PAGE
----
The powers that be have been unusually miserly with their classic film DVD releases in the last five or so months, but this week we at least get some really good, weird film noirs, MOONTIDE and the incomparable ROAD HOUSE. A fine showcase for Ida Lupino (she gets to croak out a bunch of numbers in her frail, smoke ravaged voice, and you understand why she packs the house and everyone stays quiet, almost nervous lest they break the spell of her world-weary reverie), ROAD HOUSE is slam bang quality “rustic noir” – the hybrid of guns and fatalistic romance with the big outdoorsy cabins and lakes that American audiences seemed obsessed with in the late 1940s and early 1950s. The big show stopping performance here isn’t from Lupino, though, it’s Widmark–who slowly burns his way from lovable swine to full-on homicidal lunatic, sneering and cackling like his KISS OF DEATH killer cranked to 11. Never before has craven sniveling been made so damned sexy.
I’d never seen ROAD HOUSE–not even the Patrick Swayze remake–until last night and I’m fairly blown away. It’s rich in atmospheric detail, with the titular house–a bowling alley/tavern deep in the Northern moose country along the Canadian border–brought to detailed, thriving life. Twenty minutes into the film and we feel like we’ve been working there; we know the playboy boss, Jefty (Richard Widmark), his Rock Hudson-ish fall guy (Cornell Wilde), the bartender, the waitress (Celeste Holm), the newly arrived torch singer (Ida Lupino), their good and bad sides, the way you can only know someone by working with them. The road house itself feels lived in, cozy. The plot runs along the same lines as Douglas Sirk’s WRITTEN ON THE WIND, with Wilde’s poor but virile right hand man (a very good bowler) falling in love with the torch singer, whom Widmark has imported for himself. Widmark doesn’t take well to the news, and begins a rapid descent into giggling homicidal rage, would you really want it any other way?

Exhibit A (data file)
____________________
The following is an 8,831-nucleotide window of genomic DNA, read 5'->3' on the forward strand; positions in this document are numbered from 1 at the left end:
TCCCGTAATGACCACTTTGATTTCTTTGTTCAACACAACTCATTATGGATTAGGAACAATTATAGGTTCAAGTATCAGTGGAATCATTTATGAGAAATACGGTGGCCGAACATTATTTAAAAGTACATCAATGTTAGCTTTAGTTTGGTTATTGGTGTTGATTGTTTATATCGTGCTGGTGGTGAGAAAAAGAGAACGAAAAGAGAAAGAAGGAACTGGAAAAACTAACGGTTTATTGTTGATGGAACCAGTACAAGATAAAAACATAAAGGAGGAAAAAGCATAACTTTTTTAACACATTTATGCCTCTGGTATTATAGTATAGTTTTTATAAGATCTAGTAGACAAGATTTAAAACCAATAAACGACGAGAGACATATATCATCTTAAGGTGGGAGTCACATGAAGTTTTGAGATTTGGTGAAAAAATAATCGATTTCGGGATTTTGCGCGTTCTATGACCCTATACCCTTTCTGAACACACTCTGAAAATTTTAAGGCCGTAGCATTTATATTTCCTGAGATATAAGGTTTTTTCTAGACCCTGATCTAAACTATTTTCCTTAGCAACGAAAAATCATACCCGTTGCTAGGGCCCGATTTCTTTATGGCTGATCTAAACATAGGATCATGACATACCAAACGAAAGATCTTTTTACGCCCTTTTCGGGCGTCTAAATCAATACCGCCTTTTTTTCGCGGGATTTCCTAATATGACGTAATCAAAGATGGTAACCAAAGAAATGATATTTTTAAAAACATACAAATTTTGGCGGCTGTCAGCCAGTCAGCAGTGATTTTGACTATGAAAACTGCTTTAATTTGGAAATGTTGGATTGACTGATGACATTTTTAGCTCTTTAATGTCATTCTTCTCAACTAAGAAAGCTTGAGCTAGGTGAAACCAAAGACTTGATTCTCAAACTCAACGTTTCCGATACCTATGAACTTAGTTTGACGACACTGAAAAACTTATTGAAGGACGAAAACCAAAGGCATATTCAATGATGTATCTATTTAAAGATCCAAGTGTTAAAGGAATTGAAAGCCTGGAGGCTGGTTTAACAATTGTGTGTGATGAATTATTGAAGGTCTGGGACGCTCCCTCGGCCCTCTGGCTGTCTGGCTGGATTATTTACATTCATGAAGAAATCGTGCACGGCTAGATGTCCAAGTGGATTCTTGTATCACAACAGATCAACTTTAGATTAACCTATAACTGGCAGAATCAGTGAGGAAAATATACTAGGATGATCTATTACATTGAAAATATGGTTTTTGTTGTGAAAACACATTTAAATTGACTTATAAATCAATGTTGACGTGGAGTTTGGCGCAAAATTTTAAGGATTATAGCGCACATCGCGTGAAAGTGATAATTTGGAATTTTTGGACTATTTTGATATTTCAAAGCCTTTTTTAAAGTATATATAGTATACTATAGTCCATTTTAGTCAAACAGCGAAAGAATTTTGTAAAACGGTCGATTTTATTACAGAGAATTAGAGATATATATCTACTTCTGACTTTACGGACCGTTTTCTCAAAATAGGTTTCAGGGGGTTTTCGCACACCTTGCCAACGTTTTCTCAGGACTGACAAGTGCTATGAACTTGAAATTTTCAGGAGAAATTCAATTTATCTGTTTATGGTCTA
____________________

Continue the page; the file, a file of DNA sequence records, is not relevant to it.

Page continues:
Adding DVD lustre is a great commentary track from noir czar Eddie Mueller and my favorite, Kim Morgan. Morgan sounds great, keeping the energy raised with her patented quick talking brilliance. More than once I was stunned by her ability to convey elaborate, detailed insights concisely and eloquently–such as the myriad meanings of Widmark’s crooked smile–at the speed of normal urban conversation. Mueller is also good; slower to get his points across, as befits, perhaps, his czar status, but a veritable fountain of pertinent information. Together they’re an ideal commentary team and one hopes to hear them share more tracks such as this.
The picture quality throughout is very good, though a disclaimer at the beginning assures us humbly it was made “with the best materials available.” I didn’t notice any flaws, but then again I was too riveted by the intensity of Widmark’s performance as Jefty. As I lay in bed trying to sleep I was overcome by Jeftiness, his slimy relish for the hatred he’s generating. Widmark here gives us the same grandiosity and sociopath wit that we find in the best of our complex movie bad men – Brando’s Stanley Kowalski for example. Widmark wears the evil of Jefty like a lived-in favorite set of pajamas, like he’s having a high old time. Waving a gun around in a drunken display of marksmanship, he’s magnetic and believable – you know you should think of an excuse to get away from him before you get hurt, but you just can’t; you risk your life just to watch what he does next.
By comparison, we might look at Robert Stack in WRITTEN ON THE WIND. Stack’s genius as the rich kid there was in showing us the squirming worm of infant neediness underneath the rock of male bravado; you pitied him but still wanted to step on him, squish him back down to your Freudian root cellar. Widmark’s Jefty on the other hand, keeps the bravado rock unlifted. He’s a hunter, a dead shot even when dead drunk, and he laughs uproariously at his own absurdity; when he tries to show a vulnerable side it’s too foreign, too out of character, even to himself, and he quickly covers it back up. But that’s part of why we like him. Instead of showing us the void of his naked soul, he shows us the way out of our own, he makes sadistic glee contagious; we come away not just glad the lovers are united and the sun is coming up, but still infected by Widmark’s charismatic violence. He gets under our skin and when the movie’s over he’s still there, driving the Widmark hook deeper and deeper into our voyeur muscle.